In Praise of Love-in-a-Mist or Devil-in-a-Bush

Nigella damascena has been one of the constants in my yards. With her delicate foliage and water-colored blossoms, it is a cottage garden favorite that brings a romatic feel to the flower garden.  The rocky slopes, fields, and wasteland of the Mediterranean, North Africa, and Eurasia is Nigella damascina’s original birthplace.

Easy going Love-in-a-Mist, makes its self at home in nearly any garden but is a must for the old-fashioned flower garden. Informal settings are where it shines and annual borders, mixed borders, and cottage gardens are all the better for it growing there. Its fine foliage offers huge contrast against plants like irises and silver-colored plants such as Lamb’s Ears (Stachys byzantina).

Some statistics on Nigella are:

• Love-in-a-Mist blooms all summer.
• All varieties are full, but light and airy.
• The petals are paper-thin and are 1 ¾” across.
• Nigellas range from 15” to 30” tall depending upon the variety.
• They are virtually trouble free from pests and disease.
• Nigella doesn’t mind drought or poor soil.

What’s in a Name?

Nigella damascena is most commonly called “Love-in-a-Mist” for its delicate blooms that are surrounded by fennel-like leaves. But Love has an alter-ego known as “Devil-in-a-Bush.” This alternate name for Nigella refers to the balloon-shaped seed pods that are produced after the blossoms have disappeared. The plump seed pods (complete with spiked horns) seem to be hiding behind spidery foliage.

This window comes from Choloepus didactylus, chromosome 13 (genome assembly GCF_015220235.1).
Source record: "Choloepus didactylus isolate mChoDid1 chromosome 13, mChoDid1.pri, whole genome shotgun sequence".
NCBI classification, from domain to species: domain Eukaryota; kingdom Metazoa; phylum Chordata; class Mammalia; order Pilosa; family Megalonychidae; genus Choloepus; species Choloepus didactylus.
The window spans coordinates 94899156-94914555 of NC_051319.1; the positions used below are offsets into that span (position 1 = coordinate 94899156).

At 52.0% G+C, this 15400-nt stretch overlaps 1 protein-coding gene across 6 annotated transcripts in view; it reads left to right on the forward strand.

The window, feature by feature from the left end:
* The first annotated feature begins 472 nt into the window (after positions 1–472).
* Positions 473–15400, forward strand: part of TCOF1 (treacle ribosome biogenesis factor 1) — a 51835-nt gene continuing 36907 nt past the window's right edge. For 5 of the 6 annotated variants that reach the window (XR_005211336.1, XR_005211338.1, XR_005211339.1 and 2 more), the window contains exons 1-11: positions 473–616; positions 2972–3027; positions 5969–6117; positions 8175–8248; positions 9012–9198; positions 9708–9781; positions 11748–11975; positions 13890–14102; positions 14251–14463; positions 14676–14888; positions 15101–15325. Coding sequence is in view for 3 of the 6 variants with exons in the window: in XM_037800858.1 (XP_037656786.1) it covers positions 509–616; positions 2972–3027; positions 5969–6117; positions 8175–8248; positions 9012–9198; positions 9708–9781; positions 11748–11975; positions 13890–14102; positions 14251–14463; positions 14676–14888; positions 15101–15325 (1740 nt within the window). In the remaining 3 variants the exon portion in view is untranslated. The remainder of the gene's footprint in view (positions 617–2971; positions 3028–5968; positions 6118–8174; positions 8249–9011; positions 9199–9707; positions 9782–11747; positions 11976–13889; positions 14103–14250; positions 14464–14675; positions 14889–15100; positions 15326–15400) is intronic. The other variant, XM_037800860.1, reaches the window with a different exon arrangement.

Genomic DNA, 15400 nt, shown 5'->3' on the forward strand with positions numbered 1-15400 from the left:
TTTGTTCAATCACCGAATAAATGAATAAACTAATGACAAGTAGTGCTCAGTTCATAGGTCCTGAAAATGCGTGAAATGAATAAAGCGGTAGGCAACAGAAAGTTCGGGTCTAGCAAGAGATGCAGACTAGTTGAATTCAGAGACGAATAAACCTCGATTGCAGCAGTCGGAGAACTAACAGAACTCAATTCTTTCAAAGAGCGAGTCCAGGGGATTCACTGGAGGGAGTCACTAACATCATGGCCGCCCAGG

Planting and Growing Love-in-a-Mist

There’s (almost) nothing to planting these lovely annuals and they’ll usually reseed themselves for the following year. Simply pre-chill Nigella seeds in the refrigerator for about one week prior to planting. Plant the seeds in situ (their permanent place) in mid-spring ½“ deep (they don’t take kindly to transplanting). Keep the seeds moist until they germinate. Once the plants are established, they’ll need minimal watering — in fact, people sometimes over-water them.

Nigella works overtime to please its care taker. Feel free to encourage more flower by dead-heading spent blooms, but the seed pods that are formed later are every bit as charming as the lacy flowers. In fact, the pods can be a unique addition to not only your garden, but to dried flower arrangements, as well. If you’d like to save seeds for next year or to share with friends, the time is right when you can shake a dried pod and hear the seeds rattling inside. Break a bit of the pod open and they’ll sprinkle out like a pepper shaker!

Nigella Varieties and Cultivars

• N. damascena ‘Miss Jekyll’ – The most popular variety. Light blue blooms that darken with age. Grows 1 ½ ‘ tall. There is a full ‘Miss Jekyll Series’ that have bloom colors in white, sky blue, and rose.
• N.damascena ‘Persian Jewels’ – These are sky-blue, deep violet, rose pink, deep pink, and white. Grows to 16”.
• N. damascena ‘Miss Jekyll Rose’ – Pure pink in color, and grows to 1 ½ ‘ tall.
• N. damascena ‘Mulberry Rose’ – large flowers opening creamy pink and deepening to rose pink.
• N. hispanica ‘Curiosity’ – Scented, with bright blue flowers 2 1/2 “ across, 24-30” tall.
• N. orientalis ‘Transformer’ – yellow flowers that are 1 3/4 “ across, 18” tall.

Keep your eyes open for this lovely annual; there are many more varieties to enjoy!

Photo Credits:

1. Blue Nigella by lilli2de
2. Blue and white Love-in-a-Mist by ripple in a garden
3. Devil-in-a-Bush by Minette Layne
4. Seed pod by Jo-h

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